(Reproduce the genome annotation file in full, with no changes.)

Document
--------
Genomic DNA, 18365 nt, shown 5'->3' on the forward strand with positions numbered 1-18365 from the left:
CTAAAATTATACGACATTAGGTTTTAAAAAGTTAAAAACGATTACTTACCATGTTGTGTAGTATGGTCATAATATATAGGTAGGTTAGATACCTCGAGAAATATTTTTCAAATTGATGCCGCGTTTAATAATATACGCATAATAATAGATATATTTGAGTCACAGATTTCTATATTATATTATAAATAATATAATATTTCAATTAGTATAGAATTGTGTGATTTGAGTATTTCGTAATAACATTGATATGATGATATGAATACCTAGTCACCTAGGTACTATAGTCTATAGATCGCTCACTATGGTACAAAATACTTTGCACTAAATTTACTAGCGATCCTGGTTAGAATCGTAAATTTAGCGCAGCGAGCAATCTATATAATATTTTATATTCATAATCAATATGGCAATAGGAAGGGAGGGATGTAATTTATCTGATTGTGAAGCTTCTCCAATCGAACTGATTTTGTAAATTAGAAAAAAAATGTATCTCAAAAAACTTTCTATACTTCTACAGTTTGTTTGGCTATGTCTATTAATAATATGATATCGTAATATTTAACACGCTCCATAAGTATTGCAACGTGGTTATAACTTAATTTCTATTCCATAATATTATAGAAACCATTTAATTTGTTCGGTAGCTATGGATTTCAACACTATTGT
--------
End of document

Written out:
Genomic DNA, 18365 nt, shown 5'->3' on the forward strand with positions numbered 1-18365 from the left:
CTAAAATTATACGACATTAGGTTTTAAAAAGTTAAAAACGATTACTTACCATGTTGTGTAGTATGGTCATAATATATAGGTAGGTTAGATACCTCGAGAAATATTTTTCAAATTGATGCCGCGTTTAATAATATACGCATAATAATAGATATATTTGAGTCACAGATTTCTATATTATATTATAAATAATATAATATTTCAATTAGTATAGAATTGTGTGATTTGAGTATTTCGTAATAACATTGATATGATGATATGAATACCTAGTCACCTAGGTACTATAGTCTATAGATCGCTCACTATGGTACAAAATACTTTGCACTAAATTTACTAGCGATCCTGGTTAGAATCGTAAATTTAGCGCAGCGAGCAATCTATATAATATTTTATATTCATAATCAATATGGCAATAGGAAGGGAGGGATGTAATTTATCTGATTGTGAAGCTTCTCCAATCGAACTGATTTTGTAAATTAGAAAAAAAATGTATCTCAAAAAACTTTCTATACTTCTACAGTTTGTTTGGCTATGTCTATTAATAATATGATATCGTAATATTTAACACGCTCCATAAGTATTGCAACGTGGTTATAACTTAATTTCTATTCCATAATATTATAGAAACCATTTAATTTGTTCGGTAGCTATGGATTTCAACACTATTGT